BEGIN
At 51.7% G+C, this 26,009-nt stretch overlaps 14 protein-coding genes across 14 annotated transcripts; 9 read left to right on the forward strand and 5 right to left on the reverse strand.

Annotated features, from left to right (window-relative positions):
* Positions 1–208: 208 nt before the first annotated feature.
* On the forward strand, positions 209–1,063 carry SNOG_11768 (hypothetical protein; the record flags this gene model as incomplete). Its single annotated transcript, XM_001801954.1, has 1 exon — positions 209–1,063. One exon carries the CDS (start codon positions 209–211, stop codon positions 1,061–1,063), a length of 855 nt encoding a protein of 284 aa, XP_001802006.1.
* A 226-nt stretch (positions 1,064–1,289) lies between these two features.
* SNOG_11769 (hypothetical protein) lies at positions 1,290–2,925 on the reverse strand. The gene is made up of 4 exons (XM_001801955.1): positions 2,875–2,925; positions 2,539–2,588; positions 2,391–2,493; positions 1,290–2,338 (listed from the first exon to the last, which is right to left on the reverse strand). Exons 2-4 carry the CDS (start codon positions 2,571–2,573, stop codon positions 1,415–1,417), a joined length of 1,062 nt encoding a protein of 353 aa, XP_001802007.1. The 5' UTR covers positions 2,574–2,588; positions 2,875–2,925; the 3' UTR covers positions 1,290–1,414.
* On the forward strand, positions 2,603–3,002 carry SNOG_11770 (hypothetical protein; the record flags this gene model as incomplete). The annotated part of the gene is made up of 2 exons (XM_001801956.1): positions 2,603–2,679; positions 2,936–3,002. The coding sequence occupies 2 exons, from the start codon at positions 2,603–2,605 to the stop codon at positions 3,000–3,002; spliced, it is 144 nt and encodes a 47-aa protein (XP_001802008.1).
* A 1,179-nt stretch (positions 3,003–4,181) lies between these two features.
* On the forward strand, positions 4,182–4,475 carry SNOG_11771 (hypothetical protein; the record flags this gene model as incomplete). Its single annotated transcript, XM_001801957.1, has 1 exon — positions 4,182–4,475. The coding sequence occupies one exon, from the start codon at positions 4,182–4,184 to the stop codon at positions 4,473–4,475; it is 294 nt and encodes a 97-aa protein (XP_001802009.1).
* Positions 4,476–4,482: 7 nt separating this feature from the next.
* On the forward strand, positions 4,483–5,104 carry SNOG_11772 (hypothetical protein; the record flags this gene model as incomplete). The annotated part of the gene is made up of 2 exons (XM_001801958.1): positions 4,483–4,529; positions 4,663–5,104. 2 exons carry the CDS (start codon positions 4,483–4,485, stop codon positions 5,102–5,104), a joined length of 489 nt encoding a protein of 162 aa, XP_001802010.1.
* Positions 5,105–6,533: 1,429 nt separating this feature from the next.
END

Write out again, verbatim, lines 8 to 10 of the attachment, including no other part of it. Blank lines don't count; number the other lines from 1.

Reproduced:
* A 1,179-nt stretch (positions 3,003–4,181) lies between these two features.
* On the forward strand, positions 4,182–4,475 carry SNOG_11771 (hypothetical protein; the record flags this gene model as incomplete). Its single annotated transcript, XM_001801957.1, has 1 exon — positions 4,182–4,475. The coding sequence occupies one exon, from the start codon at positions 4,182–4,184 to the stop codon at positions 4,473–4,475; it is 294 nt and encodes a 97-aa protein (XP_001802009.1).
* Positions 4,476–4,482: 7 nt separating this feature from the next.